Each day during Family Doctor Week the AMA will highlight ways the Government can provide greater support for family doctors to allow them to continue serving their local communities.
Maintenance of Vocational Recognition for GPs
To clarify the item in GP Network News No 25, 28 June 2013, GPs are advised that they are also able to undertake their continuing medical education and quality assurance activities through the Professional Development Program (PDP) of the Australian College of Rural and Remote Medicine (ACRRM) for the purpose of maintaining their Vocational Registration.
At the completion of the triennium, ACRRM member compliance will be reported to Medicare via the RACGP. This meets the requirements of the Health Insurance (Vocational Registration of General Practitioners) Regulations 1989, the Health Insurance Regulations 1975 and the subsequent legislative requirements.
Other College members are also welcome to register as a member with ACRRM and enroll in PDP to assist with training, continuing education and quality assurance.
TGA Rescheduling of benzodiazepine – alprazolam
The Therapeutic Goods Administration (TGA) has rescheduled the benzodiazepine medicine ‘alprazolam’ from Schedule 4 to Schedule 8, commencing 1 February 2014.
In response to the TGA’s announcement last year that it was considering rescheduling all benzodiazepines from Schedule 4 to Schedule 8, the AMA made a submission in January urging a careful assessment of the balance between the potential for abuse and the need for availability and access in the event of urgent clinical need, such as in hospitals.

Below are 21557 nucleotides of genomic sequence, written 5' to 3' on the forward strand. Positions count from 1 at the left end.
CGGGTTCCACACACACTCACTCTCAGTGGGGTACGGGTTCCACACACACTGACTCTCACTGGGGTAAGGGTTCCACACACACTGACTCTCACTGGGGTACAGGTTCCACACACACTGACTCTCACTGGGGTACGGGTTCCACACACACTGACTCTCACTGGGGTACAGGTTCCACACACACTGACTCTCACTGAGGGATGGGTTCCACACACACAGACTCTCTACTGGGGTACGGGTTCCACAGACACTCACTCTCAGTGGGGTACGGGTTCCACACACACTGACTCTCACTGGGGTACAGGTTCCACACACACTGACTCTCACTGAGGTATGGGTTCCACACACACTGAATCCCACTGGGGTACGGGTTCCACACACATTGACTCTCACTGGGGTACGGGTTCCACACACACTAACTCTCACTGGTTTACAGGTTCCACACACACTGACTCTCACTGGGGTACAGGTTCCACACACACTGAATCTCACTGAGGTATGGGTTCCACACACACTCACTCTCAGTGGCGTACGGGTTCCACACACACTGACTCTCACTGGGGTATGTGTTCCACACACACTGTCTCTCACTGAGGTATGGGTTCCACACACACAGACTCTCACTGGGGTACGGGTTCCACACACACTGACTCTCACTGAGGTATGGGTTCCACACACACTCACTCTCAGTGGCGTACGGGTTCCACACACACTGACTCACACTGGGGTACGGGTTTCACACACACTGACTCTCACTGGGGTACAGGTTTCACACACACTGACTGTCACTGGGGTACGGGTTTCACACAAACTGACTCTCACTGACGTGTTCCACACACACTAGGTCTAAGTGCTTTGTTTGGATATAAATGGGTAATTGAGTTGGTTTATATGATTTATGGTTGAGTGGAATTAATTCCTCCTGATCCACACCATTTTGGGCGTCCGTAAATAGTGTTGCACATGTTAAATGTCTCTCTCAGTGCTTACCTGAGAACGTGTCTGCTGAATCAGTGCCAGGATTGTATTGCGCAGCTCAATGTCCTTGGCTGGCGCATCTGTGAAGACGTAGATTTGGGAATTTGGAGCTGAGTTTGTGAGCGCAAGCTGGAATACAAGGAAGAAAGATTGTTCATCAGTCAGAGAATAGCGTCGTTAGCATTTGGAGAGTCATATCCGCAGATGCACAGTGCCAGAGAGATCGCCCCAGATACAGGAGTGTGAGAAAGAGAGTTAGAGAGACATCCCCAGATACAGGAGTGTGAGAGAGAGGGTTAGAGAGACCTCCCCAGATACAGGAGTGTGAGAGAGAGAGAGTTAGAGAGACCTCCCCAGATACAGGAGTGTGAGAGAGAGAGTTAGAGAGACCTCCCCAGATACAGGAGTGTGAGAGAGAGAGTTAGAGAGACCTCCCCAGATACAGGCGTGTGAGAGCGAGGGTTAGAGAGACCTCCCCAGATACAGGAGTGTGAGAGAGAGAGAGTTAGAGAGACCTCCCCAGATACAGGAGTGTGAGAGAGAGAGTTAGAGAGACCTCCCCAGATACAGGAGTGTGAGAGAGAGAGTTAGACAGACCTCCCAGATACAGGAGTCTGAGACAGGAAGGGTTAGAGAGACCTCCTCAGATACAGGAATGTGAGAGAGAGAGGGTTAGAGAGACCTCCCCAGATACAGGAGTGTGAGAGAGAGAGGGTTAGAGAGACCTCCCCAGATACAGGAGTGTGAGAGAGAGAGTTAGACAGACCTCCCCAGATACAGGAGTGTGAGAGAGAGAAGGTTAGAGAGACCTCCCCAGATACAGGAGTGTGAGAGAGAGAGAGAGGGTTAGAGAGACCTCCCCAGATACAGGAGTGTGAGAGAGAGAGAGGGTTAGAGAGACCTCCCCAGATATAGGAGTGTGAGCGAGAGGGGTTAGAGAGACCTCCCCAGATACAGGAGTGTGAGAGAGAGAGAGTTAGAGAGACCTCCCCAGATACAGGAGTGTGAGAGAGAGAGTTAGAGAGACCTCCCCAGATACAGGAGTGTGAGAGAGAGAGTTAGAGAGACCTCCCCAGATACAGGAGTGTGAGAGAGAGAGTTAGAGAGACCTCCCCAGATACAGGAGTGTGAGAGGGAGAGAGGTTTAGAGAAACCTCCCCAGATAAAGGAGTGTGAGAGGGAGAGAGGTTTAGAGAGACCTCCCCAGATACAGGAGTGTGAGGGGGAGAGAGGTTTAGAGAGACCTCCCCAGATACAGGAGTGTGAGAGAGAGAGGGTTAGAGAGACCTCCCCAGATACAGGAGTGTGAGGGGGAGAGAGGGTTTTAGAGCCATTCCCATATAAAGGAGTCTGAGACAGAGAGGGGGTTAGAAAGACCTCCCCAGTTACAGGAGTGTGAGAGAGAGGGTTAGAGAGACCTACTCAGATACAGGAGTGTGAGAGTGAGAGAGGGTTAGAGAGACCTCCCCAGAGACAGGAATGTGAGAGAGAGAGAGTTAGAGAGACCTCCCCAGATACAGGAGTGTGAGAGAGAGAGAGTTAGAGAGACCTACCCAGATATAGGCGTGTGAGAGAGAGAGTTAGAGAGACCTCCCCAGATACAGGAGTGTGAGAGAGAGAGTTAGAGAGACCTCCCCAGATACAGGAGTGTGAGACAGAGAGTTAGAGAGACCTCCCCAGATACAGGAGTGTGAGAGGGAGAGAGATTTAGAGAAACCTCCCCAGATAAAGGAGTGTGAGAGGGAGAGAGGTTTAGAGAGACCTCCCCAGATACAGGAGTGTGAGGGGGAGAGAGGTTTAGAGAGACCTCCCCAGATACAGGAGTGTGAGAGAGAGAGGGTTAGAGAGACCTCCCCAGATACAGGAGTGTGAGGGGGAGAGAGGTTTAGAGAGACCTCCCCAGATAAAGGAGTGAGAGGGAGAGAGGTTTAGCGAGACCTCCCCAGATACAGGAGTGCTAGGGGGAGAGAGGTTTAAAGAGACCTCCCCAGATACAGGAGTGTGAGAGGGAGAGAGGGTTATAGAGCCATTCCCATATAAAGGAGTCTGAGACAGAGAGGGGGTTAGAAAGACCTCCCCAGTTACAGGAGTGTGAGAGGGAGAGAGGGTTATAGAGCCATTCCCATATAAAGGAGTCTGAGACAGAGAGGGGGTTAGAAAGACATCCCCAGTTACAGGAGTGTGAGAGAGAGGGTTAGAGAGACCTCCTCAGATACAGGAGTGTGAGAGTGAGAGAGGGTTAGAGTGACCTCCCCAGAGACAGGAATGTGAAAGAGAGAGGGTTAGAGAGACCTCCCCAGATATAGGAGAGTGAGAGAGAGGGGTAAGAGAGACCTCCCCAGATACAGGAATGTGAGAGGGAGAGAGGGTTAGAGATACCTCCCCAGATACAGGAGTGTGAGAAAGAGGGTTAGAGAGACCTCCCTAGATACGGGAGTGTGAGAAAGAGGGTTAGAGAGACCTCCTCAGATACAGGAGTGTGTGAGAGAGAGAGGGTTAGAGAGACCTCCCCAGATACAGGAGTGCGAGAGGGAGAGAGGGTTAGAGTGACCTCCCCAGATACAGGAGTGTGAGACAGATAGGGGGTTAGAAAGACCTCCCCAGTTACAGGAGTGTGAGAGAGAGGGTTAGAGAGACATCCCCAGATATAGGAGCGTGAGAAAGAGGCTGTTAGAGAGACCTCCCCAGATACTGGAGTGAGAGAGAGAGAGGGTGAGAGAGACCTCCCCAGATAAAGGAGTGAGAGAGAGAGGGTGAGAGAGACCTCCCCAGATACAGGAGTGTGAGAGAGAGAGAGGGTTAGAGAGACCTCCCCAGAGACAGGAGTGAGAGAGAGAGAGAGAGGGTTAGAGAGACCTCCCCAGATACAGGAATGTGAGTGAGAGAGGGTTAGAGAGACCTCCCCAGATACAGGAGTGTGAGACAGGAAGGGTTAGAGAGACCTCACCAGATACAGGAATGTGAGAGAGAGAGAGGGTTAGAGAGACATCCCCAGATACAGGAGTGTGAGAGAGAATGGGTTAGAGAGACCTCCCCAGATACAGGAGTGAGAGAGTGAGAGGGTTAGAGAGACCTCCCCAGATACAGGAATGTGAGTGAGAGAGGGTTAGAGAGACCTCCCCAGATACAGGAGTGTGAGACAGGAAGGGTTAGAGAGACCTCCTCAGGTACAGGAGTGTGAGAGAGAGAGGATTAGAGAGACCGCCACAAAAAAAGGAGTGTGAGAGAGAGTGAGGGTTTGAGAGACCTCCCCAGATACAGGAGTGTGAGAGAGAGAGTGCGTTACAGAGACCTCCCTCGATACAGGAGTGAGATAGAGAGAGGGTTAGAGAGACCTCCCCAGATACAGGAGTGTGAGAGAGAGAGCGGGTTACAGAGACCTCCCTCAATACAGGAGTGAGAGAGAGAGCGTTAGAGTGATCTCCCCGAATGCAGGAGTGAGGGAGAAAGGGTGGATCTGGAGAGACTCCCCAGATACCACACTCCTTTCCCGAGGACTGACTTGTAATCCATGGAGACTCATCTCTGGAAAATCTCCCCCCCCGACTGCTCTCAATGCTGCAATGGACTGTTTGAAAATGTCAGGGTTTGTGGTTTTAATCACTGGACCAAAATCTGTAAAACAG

The AMA noted that the administrative burden, for both hospital staff and general practitioners, of all benzodiazepines moving to Schedule 8 would be significant. It advocated alternative mechanisms to control abuse of these medicines, such as patient and medical practitioner education, electronic tracking of dispensing, auditing of prescribing, and prosecutions.
After reviewing public submissions and consulting with State and Territories, the TGA has now announced that it will reschedule only alprazolam from Schedule 4 to Schedule 8. The scheduling of all other benzodiazepines will remain unchanged.
The TGA advised that the reasons for rescheduling alprazolam related to its increased morbidity and mortality in overdose due to possible increased toxicity, and the rapid increase in its use compared to other benzodiazepines as well as evidence of widespread misuse.
MJA looks at Indigenous health
This week’s Medical Journal of Australia has a focus on Indigenous health and was published on 8 July to coincide with NAIDOC Week (7–14 July). A feature article in this edition, titled On Australia’s doorstep: gold, rape, and injustice, reports on sexual violence, health, and environmental concerns at a Canadian-owned gold mine in Papua New Guinea. Other articles in this issue include a discussion about the development of a new National Aboriginal and Torres Strait Islander Health Plan, swimming and ear infections, fruit and vegetables, and child health stress and Indigenous children.
Middle East respiratory syndrome (MERS) coronavirus
For the 11 July 2013 situation update click here.
Associate Professor Renee Bittoun from the Smoking Research Unit invites tobacco treatment specialists, medical professionals, health workers and others with an interest in the field to attend the Australian Smoking Cessation Conference 2013, 6 - 8 November.
At this conference, you will have the opportunity to:
We welcome your comments and suggestions as well. Please tell us what you think.